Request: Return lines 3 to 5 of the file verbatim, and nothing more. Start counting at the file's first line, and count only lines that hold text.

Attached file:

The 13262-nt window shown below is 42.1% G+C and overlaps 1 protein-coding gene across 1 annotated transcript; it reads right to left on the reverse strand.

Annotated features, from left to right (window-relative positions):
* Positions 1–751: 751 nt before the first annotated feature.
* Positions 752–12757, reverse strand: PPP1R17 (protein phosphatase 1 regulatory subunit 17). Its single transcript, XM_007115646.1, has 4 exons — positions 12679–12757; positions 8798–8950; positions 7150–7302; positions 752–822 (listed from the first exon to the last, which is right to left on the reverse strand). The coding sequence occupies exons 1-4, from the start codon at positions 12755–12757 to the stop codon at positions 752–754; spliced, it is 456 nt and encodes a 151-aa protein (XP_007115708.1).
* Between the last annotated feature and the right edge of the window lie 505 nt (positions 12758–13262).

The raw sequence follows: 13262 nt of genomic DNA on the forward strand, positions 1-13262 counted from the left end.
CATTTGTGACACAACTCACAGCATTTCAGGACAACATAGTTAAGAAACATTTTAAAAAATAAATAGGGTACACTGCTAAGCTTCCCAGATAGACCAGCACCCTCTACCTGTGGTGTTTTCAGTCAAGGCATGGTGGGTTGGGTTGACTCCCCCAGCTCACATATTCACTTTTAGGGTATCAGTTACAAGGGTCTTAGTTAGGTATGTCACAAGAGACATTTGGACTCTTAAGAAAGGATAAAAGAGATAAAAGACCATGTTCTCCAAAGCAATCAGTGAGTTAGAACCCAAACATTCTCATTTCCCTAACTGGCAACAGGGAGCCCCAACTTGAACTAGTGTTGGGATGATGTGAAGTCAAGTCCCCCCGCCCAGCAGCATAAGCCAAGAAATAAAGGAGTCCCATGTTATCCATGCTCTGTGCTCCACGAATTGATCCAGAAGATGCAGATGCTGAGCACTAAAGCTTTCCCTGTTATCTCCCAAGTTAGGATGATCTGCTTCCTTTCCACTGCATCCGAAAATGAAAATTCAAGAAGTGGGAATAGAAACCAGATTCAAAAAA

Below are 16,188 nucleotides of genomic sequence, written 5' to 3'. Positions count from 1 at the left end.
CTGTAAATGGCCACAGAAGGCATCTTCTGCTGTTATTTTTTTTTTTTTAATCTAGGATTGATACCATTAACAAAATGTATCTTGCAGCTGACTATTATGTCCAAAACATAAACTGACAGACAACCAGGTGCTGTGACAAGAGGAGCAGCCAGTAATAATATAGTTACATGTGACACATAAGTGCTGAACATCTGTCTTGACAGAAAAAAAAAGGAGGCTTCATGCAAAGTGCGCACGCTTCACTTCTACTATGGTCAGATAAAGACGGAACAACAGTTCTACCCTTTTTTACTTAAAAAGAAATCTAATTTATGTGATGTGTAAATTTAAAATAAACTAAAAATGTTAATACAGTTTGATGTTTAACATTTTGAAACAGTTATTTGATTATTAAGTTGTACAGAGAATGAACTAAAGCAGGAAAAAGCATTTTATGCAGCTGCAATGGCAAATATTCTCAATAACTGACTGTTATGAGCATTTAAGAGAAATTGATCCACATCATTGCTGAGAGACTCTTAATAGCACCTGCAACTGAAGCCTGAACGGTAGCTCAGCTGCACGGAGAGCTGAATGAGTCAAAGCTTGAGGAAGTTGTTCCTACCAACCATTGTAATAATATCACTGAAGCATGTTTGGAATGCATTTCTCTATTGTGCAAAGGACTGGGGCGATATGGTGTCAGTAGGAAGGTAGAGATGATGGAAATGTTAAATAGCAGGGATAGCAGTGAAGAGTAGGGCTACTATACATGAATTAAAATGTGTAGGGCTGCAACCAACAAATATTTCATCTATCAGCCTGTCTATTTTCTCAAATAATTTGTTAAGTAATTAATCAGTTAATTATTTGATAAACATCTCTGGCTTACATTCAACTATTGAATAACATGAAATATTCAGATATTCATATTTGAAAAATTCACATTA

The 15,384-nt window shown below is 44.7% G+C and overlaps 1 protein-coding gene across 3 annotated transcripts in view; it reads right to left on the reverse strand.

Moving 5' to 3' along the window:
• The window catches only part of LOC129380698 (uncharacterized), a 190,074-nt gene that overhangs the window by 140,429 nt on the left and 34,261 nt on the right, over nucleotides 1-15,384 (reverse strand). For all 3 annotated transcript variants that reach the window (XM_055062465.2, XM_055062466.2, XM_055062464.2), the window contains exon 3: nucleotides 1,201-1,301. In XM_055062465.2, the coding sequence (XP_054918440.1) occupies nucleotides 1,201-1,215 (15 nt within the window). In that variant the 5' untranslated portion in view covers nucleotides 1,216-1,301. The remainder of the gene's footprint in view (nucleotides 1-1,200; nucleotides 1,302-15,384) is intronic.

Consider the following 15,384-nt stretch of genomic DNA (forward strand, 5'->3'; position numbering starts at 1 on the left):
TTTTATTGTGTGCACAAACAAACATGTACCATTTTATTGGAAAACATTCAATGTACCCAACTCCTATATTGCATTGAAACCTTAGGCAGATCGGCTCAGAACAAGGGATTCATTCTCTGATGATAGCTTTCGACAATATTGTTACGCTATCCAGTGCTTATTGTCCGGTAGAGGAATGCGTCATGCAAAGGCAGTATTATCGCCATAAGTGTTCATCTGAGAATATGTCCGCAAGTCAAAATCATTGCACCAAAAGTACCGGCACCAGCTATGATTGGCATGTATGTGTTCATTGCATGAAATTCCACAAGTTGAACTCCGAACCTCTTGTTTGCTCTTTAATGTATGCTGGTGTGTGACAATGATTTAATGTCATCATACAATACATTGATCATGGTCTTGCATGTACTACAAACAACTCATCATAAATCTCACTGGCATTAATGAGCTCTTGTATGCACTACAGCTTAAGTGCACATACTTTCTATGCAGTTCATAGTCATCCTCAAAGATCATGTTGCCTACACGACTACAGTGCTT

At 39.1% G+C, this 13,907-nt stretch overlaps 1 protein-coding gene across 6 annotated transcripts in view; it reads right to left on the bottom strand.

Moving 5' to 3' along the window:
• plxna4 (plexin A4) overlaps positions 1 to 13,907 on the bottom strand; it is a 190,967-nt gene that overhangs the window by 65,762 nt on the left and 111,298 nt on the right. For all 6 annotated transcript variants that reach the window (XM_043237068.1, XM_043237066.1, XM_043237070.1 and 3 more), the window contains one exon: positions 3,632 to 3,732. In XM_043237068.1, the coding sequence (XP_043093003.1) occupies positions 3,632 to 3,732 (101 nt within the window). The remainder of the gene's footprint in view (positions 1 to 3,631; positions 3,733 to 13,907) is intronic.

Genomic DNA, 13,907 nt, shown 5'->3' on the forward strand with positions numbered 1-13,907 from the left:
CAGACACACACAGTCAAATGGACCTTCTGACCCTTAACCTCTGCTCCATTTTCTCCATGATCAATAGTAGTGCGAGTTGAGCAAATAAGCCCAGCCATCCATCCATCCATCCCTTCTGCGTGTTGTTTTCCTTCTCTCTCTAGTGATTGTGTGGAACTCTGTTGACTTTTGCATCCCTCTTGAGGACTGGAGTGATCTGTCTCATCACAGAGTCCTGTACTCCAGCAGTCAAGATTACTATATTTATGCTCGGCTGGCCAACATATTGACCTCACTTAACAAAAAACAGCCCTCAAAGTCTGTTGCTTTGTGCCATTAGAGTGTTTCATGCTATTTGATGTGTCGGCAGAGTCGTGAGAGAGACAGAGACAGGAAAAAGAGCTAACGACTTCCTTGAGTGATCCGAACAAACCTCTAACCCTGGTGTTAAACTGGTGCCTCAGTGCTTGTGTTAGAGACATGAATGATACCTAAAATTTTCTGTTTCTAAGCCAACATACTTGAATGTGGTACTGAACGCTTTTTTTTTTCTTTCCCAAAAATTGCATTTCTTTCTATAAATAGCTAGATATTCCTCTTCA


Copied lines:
* Positions 1–751: 751 nt before the first annotated feature.
* Positions 752–12757, reverse strand: PPP1R17 (protein phosphatase 1 regulatory subunit 17). Its single transcript, XM_007115646.1, has 4 exons — positions 12679–12757; positions 8798–8950; positions 7150–7302; positions 752–822 (listed from the first exon to the last, which is right to left on the reverse strand). The coding sequence occupies exons 1-4, from the start codon at positions 12755–12757 to the stop codon at positions 752–754; spliced, it is 456 nt and encodes a 151-aa protein (XP_007115708.1).
* Between the last annotated feature and the right edge of the window lie 505 nt (positions 12758–13262).